“At the end of February the Superenduro in France came around. That was my first race. I kept it steady and feet up and got second, I was pleased with that – especially after falling off in the first corner. Then I did a couple more weeks practice before I went to the first British championship enduro – and on the second lap I stretched the MCL in my right knee. I got myself a knee brace and braved up to race the British Sprints – and broke my radius (one of the two bones in your forearm)! They say 13 is an unlucky number – I think I’ve had my fair share of accidents. And bad luck comes in threes so now I should be invincible!

“So it ended up I went straight into the Spanish EWC round this year from that injury. I think I had a day’s practice before I went, so I was a bit rusty. I think fracturing those vertebrae also definitely knocked my confidence – it’s not nice to admit it, but I’m going to have to. I don’t open it up as much as I used to. Me and Dad went practicing recently and we did a figure of eight that’s like 250 metres long so you have to accelerate up to sixth then slam on the brakes, feeling the power of the bike. I’m having to do exercises like that, just get the speed back.”


It’s worth turning the clock back a year just to see where the story of ‘Jane Daniels international racer’ began. And just what her level of understanding was at that time!

“Fionn (Griffiths) and Emily (Davey) (Jane’s rivals in the BSEC) went to do the first two EWC rounds and at that time I didn’t even know there was a ladies class! After that Jonty Edmunds asked me why don’t I see if you can get an entry for Italy? He then helped me get the entry and we got a Husaberg TE125 as I had a KTM 150SX at the time and you can’t get that road registered. We built the bike on the Sunday – in the living room – and set off on the Monday. I hadn’t even ridden it or run it in.

“We arrived on the Thursday afternoon not knowing you have to walk the special tests. I only found out when Jordan Rose looked at me in shock, ‘you’ve not walked any of the tests?!’ I didn’t think you had to. We had arrived in the van and parked it in the paddock so it couldn’t be moved until the weekend was done, so Jordan took me to the extreme test. And it looked ace, there were logs, hills, rock sections – I prefer a challenge to a flat out straight, so I loved the extreme test. And then later that night I went to walk the cross test with Danny, Jamie, David and Paul Edmondson. And Paul was showing us some great lines that I would never have thought of using. Friday morning came around and I didn’t have time to walk the enduro test, but I went out to walk the Supertest for that night.

“I did alright in the Supertest, I got a second, to Laia – so I couldn’t complain. I went into Saturday morning not really knowing what to expect, riding on the wrong side of the road on a bike I wasn’t really familiar with, but it couldn’t have gone much better.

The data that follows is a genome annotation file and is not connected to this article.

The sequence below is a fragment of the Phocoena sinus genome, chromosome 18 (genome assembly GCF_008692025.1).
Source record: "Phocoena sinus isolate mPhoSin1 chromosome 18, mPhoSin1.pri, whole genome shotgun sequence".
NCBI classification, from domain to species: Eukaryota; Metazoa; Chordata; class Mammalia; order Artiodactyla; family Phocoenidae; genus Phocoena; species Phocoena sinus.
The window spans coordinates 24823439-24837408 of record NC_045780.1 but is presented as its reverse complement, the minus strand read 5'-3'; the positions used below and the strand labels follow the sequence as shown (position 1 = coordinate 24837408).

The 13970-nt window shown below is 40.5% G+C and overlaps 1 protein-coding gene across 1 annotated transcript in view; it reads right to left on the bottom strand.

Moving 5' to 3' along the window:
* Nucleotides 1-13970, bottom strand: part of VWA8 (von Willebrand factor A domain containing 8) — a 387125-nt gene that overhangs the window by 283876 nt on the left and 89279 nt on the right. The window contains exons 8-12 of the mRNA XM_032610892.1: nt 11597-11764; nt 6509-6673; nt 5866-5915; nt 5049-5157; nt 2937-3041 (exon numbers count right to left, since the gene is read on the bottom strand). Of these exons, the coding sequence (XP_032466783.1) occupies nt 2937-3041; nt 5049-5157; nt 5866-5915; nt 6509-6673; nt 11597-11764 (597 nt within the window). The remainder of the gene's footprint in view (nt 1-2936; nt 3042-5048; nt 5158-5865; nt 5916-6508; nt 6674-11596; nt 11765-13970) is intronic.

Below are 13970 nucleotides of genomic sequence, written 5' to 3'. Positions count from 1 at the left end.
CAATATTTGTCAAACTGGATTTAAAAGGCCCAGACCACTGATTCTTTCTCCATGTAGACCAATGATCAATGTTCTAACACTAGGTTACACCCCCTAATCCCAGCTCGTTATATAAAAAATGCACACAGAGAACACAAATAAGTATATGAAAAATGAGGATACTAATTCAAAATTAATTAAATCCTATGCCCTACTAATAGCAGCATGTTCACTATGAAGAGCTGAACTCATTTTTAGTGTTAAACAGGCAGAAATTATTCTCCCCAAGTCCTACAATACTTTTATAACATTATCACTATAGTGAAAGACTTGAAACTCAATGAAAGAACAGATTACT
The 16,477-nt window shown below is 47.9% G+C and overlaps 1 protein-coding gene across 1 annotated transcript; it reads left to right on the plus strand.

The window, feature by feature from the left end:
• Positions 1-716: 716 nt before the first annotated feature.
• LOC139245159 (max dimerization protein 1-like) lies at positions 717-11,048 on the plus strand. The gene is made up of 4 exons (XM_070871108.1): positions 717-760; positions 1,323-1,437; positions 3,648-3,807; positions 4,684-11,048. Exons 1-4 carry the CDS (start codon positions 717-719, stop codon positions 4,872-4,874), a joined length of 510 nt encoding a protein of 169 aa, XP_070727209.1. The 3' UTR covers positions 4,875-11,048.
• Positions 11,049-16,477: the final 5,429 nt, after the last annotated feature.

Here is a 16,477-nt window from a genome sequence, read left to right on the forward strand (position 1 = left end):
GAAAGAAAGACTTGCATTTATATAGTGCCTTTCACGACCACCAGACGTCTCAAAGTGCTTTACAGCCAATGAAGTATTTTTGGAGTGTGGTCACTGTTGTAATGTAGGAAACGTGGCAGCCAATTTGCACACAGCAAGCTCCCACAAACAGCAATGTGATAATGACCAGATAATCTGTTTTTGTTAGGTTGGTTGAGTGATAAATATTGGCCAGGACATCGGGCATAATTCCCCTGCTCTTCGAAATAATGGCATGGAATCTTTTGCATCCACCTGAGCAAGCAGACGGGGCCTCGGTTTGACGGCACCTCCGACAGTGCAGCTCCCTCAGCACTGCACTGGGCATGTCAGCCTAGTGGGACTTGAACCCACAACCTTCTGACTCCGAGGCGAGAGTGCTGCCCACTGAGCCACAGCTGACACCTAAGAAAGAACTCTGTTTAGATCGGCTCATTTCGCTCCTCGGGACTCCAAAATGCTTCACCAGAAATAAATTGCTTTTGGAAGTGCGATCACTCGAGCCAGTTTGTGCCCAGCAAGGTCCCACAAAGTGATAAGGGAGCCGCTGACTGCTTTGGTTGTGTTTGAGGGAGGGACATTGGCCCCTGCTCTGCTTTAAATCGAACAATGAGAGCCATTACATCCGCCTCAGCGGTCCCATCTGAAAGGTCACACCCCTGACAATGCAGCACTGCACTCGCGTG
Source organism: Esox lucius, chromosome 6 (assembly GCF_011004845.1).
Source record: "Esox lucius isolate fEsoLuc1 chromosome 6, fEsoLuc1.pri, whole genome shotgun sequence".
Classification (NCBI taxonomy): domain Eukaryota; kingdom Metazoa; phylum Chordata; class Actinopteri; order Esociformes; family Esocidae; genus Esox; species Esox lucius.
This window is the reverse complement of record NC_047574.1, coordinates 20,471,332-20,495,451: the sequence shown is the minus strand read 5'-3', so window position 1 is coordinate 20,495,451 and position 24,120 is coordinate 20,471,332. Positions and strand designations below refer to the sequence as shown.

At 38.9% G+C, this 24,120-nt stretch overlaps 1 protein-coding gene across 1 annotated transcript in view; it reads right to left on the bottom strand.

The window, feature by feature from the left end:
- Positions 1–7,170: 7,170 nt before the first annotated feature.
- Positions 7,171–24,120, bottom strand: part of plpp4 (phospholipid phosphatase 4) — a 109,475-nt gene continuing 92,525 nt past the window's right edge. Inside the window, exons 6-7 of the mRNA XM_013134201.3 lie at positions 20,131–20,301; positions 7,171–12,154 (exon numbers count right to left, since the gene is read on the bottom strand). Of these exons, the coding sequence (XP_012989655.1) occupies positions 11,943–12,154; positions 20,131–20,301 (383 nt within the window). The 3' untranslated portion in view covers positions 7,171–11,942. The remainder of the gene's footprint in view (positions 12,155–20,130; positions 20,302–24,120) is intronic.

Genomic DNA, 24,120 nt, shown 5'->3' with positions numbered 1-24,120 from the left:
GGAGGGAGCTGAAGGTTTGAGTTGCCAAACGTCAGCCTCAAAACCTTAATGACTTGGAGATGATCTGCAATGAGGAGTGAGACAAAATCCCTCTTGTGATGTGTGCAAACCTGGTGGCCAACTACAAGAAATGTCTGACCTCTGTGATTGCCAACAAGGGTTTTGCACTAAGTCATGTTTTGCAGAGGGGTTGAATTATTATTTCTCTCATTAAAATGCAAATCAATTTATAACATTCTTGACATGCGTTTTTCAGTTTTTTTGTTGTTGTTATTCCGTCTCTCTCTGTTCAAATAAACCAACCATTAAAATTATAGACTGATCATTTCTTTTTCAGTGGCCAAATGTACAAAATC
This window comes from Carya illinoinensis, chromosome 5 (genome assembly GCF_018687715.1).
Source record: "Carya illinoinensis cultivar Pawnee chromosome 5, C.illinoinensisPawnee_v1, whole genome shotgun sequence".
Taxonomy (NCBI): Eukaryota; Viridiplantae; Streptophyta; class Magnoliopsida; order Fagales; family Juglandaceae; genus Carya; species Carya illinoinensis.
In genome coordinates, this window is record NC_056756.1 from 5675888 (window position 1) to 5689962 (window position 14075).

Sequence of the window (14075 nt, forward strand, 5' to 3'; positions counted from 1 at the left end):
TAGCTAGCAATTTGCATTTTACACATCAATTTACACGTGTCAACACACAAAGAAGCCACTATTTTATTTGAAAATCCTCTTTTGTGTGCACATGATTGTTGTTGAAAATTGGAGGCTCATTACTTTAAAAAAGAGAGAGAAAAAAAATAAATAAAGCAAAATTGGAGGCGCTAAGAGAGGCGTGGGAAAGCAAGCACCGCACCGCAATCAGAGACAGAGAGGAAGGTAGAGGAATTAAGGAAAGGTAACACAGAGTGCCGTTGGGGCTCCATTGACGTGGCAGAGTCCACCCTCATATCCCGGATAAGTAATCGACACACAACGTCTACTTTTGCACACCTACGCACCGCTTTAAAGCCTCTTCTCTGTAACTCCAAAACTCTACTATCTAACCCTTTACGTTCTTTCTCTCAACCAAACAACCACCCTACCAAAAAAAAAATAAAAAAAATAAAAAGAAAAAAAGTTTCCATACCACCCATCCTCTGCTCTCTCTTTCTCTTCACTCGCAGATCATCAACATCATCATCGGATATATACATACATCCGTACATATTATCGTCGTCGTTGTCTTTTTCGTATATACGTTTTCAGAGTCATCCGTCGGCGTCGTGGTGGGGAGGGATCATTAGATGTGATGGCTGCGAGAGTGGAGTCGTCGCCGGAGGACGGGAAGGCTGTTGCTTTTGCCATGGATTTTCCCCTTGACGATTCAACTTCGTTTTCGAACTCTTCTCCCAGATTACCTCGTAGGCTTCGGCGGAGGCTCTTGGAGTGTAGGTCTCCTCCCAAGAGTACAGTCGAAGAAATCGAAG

“The first two laps were great then the third lap I started to feel tired and sick. It was 40º and when I got to the out-check I started throwing up everywhere. A bloke said to me ‘it’s okay Jane, there’s only 45 minutes left’, so I did the extreme test and the enduro test for the last time. And on the Saturday you’ve got to wait for your minute, you can’t go in early because you’ve got to have your 15 minutes to change the tyres, so I was sat there in the queue feeling bad. I buried my head in my hands, thinking to myself, ‘what have I done?’ Dad checked my bike over with Graham (Ward from Midwest Husaberg) but I couldn’t face changing the tyre.

“I put my bike in the parc ferme and I’d had to ask Dad to come up on a motorbike to bring me back because I didn’t feel so good. I sat in a deckchair and said, ‘Dad I think I’m going to be sick’. There was a bucket next to me with a sponge and I started throwing up in this bucket. Dad was saying it’s alright, have some water, but I was throwing up and throwing up – and I’d probably filled half this bucket if not three-quarters. So he took me over to the medical centre and they put me on a drip for the next two and half hours. We figured out I’d drank 12 to 16 litres of water in six hours and over-hydrated myself – which is as bad dehydrating yourself. I’d almost drowned myself from the inside out.

“After that I pulled myself up to the podium, because I heard you get a fine for not going. Jonty said he’d never seen anyone sit down on a world enduro podium before. I couldn’t help it. I must have looked awful.”


“Up until this year I’ve been a full-time student. I still go to night college on a Tuesday, six-to nine in the evening. I have a personal training diploma, a sports massage level two and three, and I’m on with my four and five next year. I’ve nearly finished my taping and strapping – I’ve got my certificates. I could become a personal trainer but I don’t think I could listen to people telling me how hard a day they’ve had tapping on a keyboard! I’ve not trained all this time to do that. So I’m specialising in sports injuries so I can do physio for people after operations or sports physio which is like rehabilitation for athletes. I chose the sports option as I’m quite sporty myself.